Considering Aboriginal rights
Sher Scott - January 31, 2014
On any given day, the Weldon Law Building is a space teeming with potential. Ideas, dedication, willpower and an unwillingness to accept injustice flow through the halls and the minds of students. Last weekend, a group of the IDEALaw organizing committee facilitated a connection with the community to focus that energy on Aboriginal rights.
“IDEALaw brings the legal community together with the broader community to touch on issues that not only have legal significance, but also a tangible, significant social connection,” explained Emilie Coyle, the event’s MC.
The conference theme “Reflect, Connect, Engage” inspired speakers, artists and discourse throughout the weekend.
The conference commenced Friday evening with the unveiling of a landscape by local Mi’kmaq artist Tayla Paul. The painting, commissioned by the Aboriginal Law Student Association, has some familiar geographical characteristics but depicts a place where a more spiritual connection to the land exists.
“It conveys a connection to the land, but not the traditional connection propagated by realistic landscapes,” Paul explained to the audience. “It’s not representing any specific place, it’s representing a different place — a place that can’t actually be developed — a place that I’m inviting everyone to contemplate.”
Tayla Paul (right) with student Victor Carter-Julian, who suggested Paul for the commissioned piece.
Following the unveiling, attendees took time to peruse the collection of art displayed in the halls and some classrooms, on loan from Friends United. The organization works to provide exposure to emerging Aboriginal artists by connecting with venues to display the collection. The law students in attendance were unanimous that the collection changed the mood of the space, inspiring greater creativity and discussion.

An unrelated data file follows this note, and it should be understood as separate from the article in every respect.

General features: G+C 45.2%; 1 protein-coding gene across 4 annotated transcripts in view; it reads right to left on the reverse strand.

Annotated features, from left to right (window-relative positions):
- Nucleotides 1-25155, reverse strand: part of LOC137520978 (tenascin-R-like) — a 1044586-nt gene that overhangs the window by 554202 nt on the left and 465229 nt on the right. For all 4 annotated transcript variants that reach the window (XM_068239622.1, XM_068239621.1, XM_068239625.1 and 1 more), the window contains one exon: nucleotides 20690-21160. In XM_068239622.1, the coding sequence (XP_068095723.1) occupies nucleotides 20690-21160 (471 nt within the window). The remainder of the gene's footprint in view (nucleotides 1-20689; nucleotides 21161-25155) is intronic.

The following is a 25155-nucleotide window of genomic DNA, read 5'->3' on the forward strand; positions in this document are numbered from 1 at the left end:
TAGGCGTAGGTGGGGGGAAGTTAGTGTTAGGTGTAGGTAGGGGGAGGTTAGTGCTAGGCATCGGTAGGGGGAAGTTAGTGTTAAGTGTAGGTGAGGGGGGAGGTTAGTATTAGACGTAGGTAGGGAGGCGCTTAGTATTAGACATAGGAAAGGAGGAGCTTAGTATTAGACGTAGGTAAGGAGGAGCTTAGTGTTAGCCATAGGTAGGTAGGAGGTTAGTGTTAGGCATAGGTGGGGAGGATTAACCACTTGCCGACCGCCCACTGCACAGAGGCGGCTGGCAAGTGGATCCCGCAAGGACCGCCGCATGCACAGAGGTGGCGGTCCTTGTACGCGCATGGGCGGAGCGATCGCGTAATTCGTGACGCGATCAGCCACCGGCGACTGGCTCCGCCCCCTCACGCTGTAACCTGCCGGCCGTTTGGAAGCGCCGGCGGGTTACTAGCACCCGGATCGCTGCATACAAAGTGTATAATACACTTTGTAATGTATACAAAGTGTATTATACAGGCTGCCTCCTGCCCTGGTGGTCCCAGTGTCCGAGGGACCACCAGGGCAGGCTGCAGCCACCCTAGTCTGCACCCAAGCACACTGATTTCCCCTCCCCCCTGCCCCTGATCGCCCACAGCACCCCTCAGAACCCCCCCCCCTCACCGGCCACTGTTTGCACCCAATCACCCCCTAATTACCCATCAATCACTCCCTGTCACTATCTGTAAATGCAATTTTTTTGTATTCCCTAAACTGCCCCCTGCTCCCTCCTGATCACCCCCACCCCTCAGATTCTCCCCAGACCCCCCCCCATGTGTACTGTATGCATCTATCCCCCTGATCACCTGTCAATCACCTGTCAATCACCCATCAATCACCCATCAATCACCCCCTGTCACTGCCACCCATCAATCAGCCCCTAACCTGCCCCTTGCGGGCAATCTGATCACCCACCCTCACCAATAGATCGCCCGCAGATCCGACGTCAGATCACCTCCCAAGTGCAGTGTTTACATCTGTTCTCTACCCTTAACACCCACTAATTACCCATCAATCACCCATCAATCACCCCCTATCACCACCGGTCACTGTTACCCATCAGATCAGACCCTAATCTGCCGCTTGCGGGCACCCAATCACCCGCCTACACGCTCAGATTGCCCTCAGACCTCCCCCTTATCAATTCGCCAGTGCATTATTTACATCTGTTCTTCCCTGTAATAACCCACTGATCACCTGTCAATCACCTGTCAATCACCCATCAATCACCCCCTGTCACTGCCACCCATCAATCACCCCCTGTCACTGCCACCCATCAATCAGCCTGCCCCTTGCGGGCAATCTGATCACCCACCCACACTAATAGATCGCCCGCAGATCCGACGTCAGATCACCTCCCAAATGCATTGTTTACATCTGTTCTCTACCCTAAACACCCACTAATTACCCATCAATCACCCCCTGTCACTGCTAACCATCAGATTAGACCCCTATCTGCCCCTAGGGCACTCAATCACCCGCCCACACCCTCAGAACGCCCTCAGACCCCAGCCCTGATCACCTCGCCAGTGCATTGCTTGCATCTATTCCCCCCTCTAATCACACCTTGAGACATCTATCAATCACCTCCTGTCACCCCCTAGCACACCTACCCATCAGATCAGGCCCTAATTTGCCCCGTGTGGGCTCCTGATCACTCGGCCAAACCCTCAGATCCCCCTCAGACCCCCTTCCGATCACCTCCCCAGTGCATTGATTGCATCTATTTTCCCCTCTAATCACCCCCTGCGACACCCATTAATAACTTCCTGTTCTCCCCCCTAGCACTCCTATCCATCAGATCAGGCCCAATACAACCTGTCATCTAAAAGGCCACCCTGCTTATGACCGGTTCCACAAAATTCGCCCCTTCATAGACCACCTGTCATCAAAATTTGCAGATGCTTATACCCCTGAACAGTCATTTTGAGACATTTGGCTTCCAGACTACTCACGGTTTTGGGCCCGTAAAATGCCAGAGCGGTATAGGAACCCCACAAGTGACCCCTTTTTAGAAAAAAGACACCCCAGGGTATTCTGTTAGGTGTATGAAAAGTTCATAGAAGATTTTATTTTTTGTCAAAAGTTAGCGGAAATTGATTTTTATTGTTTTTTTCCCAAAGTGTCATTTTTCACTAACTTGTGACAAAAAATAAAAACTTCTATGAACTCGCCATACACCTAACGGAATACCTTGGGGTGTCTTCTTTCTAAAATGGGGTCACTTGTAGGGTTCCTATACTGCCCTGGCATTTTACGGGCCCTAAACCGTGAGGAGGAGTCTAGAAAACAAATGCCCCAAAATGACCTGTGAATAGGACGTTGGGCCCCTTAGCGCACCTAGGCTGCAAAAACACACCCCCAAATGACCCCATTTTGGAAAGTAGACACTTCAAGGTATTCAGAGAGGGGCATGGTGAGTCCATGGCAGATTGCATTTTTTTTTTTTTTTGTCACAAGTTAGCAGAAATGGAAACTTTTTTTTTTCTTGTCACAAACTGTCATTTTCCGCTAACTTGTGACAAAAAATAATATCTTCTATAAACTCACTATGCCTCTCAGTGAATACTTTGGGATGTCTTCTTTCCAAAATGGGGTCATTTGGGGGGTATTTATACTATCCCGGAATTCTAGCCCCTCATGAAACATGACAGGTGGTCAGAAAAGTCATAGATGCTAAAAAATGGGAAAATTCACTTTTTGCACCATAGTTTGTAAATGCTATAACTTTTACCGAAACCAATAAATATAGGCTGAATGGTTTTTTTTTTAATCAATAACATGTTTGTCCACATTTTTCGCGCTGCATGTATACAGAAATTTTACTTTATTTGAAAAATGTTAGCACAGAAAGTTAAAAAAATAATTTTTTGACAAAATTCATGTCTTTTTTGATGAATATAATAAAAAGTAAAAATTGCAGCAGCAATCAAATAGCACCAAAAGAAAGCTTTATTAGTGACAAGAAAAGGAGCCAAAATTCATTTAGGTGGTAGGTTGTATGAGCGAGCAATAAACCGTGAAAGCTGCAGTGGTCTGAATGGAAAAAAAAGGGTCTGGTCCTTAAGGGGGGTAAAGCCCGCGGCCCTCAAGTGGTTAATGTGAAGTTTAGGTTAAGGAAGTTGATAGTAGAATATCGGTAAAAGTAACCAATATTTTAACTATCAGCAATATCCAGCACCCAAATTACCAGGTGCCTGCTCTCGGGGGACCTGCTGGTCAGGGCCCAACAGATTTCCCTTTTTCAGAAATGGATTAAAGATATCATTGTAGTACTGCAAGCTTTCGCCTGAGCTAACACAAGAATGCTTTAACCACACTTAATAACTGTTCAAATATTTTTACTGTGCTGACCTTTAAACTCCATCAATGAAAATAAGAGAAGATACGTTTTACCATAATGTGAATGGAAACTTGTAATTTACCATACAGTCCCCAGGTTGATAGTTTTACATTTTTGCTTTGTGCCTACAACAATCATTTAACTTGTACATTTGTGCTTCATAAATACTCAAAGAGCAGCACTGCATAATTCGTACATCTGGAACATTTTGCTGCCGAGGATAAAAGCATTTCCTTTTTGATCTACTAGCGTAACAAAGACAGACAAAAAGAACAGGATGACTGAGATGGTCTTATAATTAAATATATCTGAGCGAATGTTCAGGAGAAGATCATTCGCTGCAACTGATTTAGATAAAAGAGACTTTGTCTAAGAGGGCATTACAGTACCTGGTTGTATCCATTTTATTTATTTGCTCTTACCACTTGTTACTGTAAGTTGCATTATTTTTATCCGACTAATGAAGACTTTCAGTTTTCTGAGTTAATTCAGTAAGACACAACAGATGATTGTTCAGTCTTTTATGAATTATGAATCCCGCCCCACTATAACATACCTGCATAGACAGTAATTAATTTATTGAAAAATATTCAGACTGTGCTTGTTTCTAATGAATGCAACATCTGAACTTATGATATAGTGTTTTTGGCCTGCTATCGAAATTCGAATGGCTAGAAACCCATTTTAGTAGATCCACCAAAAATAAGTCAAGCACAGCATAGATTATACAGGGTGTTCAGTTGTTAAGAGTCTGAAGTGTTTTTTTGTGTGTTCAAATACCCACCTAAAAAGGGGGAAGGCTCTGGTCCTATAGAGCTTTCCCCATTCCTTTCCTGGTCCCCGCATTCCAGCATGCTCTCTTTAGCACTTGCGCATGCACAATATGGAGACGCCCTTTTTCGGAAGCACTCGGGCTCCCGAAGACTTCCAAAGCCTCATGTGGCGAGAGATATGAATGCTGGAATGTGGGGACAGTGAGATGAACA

The display included work from artists David Brooks, Chelsea Brooks, Jay Bell Redbird, Lorne Julien, Sandra Simon, Fancy Peterpaul, Darren Julian and Amanda Julian.
Reframing the human rights debate
Later Friday evening, Sheila Watt-Cloutier, Nobel Peace Prize nominee and former chair of the Inuit Circumpolar Council, delivered an inspiring keynote address to a packed hall. Watt-Cloutier stressed the importance of putting a human face on issues and telling the story of the people whose rights are being infringed.
“Reframing the human rights debate in terms of fundamental human rights and connections … focuses on humanity and not just economics,” she explained. “There is no heartbeat to [international environmental] conventions.”
Watt-Cloutier calls for solutions that “culture-match” the communities they are trying to help. For example, it may not be sustainable to revive a community that has traditionally relied on hunting by creating a mining economy.
“I’m not sure how it builds back people to dig up what you have always relied on — it’s not just about creating jobs.”
By recognizing the people behind the problem, and working on solutions that fit with a culture, Watt-Cloutier urged that the Inui way of life can be part of a larger global solution.
“Why would we be the ones to change?” she asked. “Why, when the world is trying to wean off oil, should we embrace it?”
A weekend of insights
Organizers integrated traditional culture into the weekend, including opening each day with a prayer from Elder Eileen Brooks and drumming from PEI group the Lone Cry Singers.
The Lone Cry Singers are led by Tim Sock, who is a drug and alcohol addictions councillor in his community. The remainder of the group — Koady Sock, Drezmond Cudmore, and Parker Larkin — are youth who have committed to being drug and alcohol free as they travel throughout the country sharing their music.
The Lone Cry Singers perform.
Saturday saw many more inspiring speakers including Kent Roach, Katherine Irngaut and Justice Anne S. Derrick, and topics ranged from Aboriginal offenders in the justice system, to income equality, to residential schools. Ursula Johnson also gave a unique endurance performance, singing for four hours to honour the indigenous women who act as protectors of their communities.
Dean Kim Brooks stressed her thanks to the student organizers, Tayla Paul, the honoured speakers and guests, and everyone involved in making conference possible.
For more information on IDEALaw, visit its Facebook page.
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